On March 27, the faculty of Notre Dame Law School met to discuss a potential ad hoc grading policy in response to the disruption of the spring 2020 semester caused by the coronavirus (COVID-19) pandemic. The faculty did not reach a consensus and will reconvene next week to continue its deliberation. At the meeting, 2019–20 SBA President Devan Patel gave the following statement:

I want to first share with you some of the personal stories that students have expressed to me in the more than 250 messages I have received. Their stories depict a spectrum. On the one hand, there are those students whose lives have thankfully not been all-too affected; they are safely in their apartments with access to Wi-Fi and all their materials, and their families are safe, healthy, and financially secure back home. On the other hand [redacted for student privacy], students without access to stable Wi-Fi, students whose mental health struggles are aggravated by the crisis, students forced to care for their younger siblings or their sick family members, and [redacted for student privacy]. Then there are those students who fall in between. Like myself. I am safely back home in San Francisco. I will likely overcome my Wi-Fi difficulties or go without the stack of notes left in my South Bend apartment, but I worry constantly about the health of my family. We live in one of the nation’s infection hotspots, so severe that the U.S. Navy is sending one of its two hospital ships nearby, and every single member of my family, myself included, has a preexisting condition that puts them at a heightened risk of fatal consequences. It is estimated that up to 56% of Californians will get infected, meaning two members of my family. As each day goes by, I am in the position where I am hoping that it is my brother and I who get infected, as we statistically have the best chance of surviving, all things considered.

The one thing we as students have in common is the inordinate amount of stress this virus has caused. Our situations place burdens on all of us. In short, this crisis is unlike any that American society has faced since perhaps the Second World War.

I am addressing you today on behalf of all students attending this new form of “Notre Dame Law School.”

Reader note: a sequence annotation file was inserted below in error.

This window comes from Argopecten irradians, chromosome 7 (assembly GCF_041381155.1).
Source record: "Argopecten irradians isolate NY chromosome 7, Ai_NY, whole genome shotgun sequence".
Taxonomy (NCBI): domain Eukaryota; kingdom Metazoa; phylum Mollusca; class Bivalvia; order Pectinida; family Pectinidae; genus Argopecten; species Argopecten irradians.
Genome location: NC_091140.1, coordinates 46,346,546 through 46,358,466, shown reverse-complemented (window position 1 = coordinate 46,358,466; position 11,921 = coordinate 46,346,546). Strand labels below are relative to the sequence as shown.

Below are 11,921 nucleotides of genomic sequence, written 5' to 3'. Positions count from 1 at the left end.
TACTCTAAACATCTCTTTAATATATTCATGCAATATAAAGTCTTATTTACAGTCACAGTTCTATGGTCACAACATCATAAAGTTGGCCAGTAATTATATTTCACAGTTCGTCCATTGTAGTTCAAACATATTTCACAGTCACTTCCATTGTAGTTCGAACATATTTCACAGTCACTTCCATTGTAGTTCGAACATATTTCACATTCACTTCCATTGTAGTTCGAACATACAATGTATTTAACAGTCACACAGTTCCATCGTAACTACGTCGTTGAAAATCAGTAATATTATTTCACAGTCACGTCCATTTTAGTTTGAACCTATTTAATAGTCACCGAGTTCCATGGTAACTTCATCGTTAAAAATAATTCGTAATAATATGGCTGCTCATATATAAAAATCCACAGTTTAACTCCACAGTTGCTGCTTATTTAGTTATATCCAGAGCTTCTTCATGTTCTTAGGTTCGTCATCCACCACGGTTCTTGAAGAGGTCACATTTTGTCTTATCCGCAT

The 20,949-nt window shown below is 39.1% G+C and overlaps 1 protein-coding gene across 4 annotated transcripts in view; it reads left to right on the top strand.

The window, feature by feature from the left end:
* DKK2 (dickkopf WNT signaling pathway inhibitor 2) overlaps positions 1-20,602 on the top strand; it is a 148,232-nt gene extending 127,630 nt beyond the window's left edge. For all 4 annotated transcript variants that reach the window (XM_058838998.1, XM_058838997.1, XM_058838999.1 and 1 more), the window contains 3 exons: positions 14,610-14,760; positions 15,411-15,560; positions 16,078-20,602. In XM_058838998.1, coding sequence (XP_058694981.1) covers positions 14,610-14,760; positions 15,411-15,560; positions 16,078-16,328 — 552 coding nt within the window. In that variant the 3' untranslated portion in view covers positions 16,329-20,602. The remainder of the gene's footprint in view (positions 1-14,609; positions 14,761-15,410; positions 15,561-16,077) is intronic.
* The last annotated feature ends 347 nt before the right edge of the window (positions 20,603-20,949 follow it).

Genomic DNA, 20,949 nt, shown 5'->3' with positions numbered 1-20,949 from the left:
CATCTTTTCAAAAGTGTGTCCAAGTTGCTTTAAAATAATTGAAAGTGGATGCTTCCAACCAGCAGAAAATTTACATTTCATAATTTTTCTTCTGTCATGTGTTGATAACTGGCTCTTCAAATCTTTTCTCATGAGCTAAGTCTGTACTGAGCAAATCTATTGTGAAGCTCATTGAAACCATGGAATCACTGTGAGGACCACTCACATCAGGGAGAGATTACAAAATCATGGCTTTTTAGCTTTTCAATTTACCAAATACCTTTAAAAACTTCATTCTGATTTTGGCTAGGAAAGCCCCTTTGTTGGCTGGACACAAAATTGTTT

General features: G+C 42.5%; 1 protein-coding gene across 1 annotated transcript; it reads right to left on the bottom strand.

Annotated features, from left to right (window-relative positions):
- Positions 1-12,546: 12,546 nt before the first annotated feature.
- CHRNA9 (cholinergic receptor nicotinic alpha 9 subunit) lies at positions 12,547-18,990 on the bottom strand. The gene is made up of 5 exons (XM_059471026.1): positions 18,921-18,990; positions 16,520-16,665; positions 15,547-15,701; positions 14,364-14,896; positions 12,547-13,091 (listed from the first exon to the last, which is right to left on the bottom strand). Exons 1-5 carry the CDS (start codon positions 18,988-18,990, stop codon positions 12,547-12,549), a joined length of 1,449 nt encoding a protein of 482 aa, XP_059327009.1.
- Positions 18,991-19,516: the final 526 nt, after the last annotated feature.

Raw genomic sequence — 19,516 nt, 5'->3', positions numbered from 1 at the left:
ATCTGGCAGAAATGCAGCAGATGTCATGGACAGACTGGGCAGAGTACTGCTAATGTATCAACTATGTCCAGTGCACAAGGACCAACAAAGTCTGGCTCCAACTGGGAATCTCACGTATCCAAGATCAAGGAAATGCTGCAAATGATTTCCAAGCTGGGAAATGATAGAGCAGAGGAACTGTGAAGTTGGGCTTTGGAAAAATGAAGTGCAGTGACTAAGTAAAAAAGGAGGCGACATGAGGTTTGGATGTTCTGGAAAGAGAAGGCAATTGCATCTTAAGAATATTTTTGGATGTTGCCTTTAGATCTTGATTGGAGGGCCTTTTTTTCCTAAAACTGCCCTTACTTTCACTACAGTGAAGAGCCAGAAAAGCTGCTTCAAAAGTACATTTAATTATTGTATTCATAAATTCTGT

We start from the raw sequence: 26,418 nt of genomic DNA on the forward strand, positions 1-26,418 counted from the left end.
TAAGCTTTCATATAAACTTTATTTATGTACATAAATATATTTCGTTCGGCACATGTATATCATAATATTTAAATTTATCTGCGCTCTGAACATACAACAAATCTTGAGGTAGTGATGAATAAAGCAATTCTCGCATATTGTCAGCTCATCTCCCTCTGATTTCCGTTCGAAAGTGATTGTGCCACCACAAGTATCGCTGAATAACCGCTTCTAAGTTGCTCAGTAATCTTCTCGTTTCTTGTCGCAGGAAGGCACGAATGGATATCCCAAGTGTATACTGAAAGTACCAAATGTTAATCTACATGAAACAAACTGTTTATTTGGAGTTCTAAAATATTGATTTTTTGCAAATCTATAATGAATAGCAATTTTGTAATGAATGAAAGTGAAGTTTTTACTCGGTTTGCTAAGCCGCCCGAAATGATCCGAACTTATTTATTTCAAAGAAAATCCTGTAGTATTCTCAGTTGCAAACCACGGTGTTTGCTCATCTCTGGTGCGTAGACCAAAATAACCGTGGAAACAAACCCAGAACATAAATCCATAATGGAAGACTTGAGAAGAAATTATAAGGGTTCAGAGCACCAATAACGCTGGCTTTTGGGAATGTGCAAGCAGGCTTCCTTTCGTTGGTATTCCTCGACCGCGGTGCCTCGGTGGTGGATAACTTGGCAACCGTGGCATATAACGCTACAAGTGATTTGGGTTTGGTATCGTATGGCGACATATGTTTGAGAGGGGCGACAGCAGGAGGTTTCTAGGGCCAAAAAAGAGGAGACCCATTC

To be clear, this is not about lazy students wanting to shirk responsibility or taking the easy way out. At the beginning of this semester, every student enrolled in courses fully expecting to learn the material, take the exam, and receive a letter grade like every semester prior. Since then, however, everyone’s circumstances have drastically changed.

These extraordinary circumstances require us to reexamine this semester’s grading system.

Any decision you reach today must address 2 questions:

  1. How do we best serve those students in need now?
  2. How do we ensure the best results for future employment when the crisis ends?

First, how do we best serve students now: The fact is that students are under unprecedented levels of stress. I recognize that, as an institution, it is not our job to alleviate ALL of this stress, however, we can at least do our part to mitigate any lasting damage to students’ academic records and ensure their employment potential. To do this, we can provide students with an opt-in pass/no credit system.

The current proposal for an altered grading system offers students the ability to opt into an all-or-nothing pass/no credit grading scheme before students know their grades. Hundreds of students have reached out to me to describe their situations and what they believe will be better for them both now and for their futures. After considering their input and concerns, we ask that you build on today’s proposal by instituting optional pass/no credit after grades are released. Furthermore, I advocate for students to have the option to select pass/no credit for each individual course after viewing their grades. However, even an option for students to elect all-or-nothing pass/no credit after grades are released would be an improvement. Though I mean no disrespect, this current proposal should be the start of our discussion, rather than the end of it.